Fri, 27/09/2013 - 10:00
By Dermot Butler, Custom House – Custom House has been an active supporter of the financial services industry in Malta for almost ten years, since before Malta joined the EU. Since then, Malta has grown, as we had predicted, although at a much faster rate than I had anticipated all those years ago.
Of course, next to Luxembourg and Dublin – the two EU Goliaths in the international hedge funds servicing world – Malta is still David looking for a suitable little pebble for his sling shot. In my experience over the last ten years, Malta’s “little pebble” has been well represented by the approach of the MFSA (the Maltese Regulator), which I would describe as a combination of efficiency and pragmatism.
I say this because, despite its smaller size and, therefore, inevitably fewer resources, Malta has taken on the plethora of EU regulation that has been thrown at the hedge fund industry and all of the European financial services centres since the financial crisis. This, of course, has been led by the AIFMD, which was introduced in 2009 and affects all EU members. It says a lot for the MFSA that the implementation of AIFMD involved the amendment of all investment services related rulebooks (except those applying to UCITS), the issue of four new sets of regulations, as well as the amendment of the Investment Services Act and the exemption regulations.
Even more surprisingly, in spite of the volume of work done to implement the Directive and the MFSA consulting the industry every step of the way (no less than 7 consultation papers were issued and several industry update sessions), Malta was one of the first EU member states to fully implement AIFMD.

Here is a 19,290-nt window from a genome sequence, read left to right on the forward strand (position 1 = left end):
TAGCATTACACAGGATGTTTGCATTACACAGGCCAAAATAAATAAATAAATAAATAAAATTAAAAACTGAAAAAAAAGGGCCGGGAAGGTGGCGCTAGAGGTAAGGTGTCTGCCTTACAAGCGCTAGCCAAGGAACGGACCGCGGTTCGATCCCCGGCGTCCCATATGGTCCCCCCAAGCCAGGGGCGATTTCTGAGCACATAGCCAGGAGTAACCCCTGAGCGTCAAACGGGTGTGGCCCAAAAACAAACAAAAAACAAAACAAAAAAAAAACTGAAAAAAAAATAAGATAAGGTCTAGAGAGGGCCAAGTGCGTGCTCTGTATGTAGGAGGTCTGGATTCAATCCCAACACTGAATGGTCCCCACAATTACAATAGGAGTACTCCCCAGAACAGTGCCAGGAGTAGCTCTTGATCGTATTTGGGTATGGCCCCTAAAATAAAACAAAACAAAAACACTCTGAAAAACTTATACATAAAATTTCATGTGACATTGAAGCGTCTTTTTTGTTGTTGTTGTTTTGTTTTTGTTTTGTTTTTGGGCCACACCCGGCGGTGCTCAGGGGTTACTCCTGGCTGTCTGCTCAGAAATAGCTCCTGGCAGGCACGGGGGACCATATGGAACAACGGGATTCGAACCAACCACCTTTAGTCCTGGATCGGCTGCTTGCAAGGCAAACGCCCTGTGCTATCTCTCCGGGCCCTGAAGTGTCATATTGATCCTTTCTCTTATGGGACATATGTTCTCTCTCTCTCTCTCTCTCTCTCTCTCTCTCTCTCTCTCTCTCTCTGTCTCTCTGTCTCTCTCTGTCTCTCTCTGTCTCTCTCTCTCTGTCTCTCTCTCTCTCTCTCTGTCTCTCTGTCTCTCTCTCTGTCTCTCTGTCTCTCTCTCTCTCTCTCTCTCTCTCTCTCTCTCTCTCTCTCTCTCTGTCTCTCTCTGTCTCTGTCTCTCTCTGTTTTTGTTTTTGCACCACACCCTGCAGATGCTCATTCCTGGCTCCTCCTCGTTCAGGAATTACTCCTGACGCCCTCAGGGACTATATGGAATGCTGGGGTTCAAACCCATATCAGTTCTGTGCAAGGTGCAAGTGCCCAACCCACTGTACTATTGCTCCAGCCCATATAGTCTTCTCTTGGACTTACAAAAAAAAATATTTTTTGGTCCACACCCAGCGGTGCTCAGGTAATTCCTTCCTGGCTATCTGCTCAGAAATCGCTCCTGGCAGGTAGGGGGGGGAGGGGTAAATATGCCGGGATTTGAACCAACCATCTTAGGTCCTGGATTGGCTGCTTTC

It must be recognised that AIFMD is just one, albeit major, piece of legislation to hit the global market in the last few years. We have seen a huge slate of legislation in the United States, including Dodd Frank and FATCA and the introduction of other regulations in other jurisdictions.
For example, FATCA, which started out as a US initiative, is now being taken up in different ways by many of the developed world, including the UK, who are introducing their own version. Such is the universal demand for tax revenues following the 2007/8 financial debacle.
Furthermore, the introduction of new legislation is not limited to the UK and the US. Indeed, the AIFMD has its own collateral effect in terms of creating additional legislation. For example, Malta has introduced improvements to their Professional Investment Fund (“PIF”) regime. This is different to some other jurisdictions, which have terminated PIFs and introduced other products. The PIF, which was a very successful product in Malta, has been improved upon so that it may be self-managed (provided they meet the minimums) or managed by non-EU AIFMs or de minimis AIFMs. The major improvements made to the PIF Regulations (Qualifying and Extraordinary Investor PIFs) include the removal of the risk spreading requirement, as well as clear rules on cross sub-fund investment (up to 50 per cent).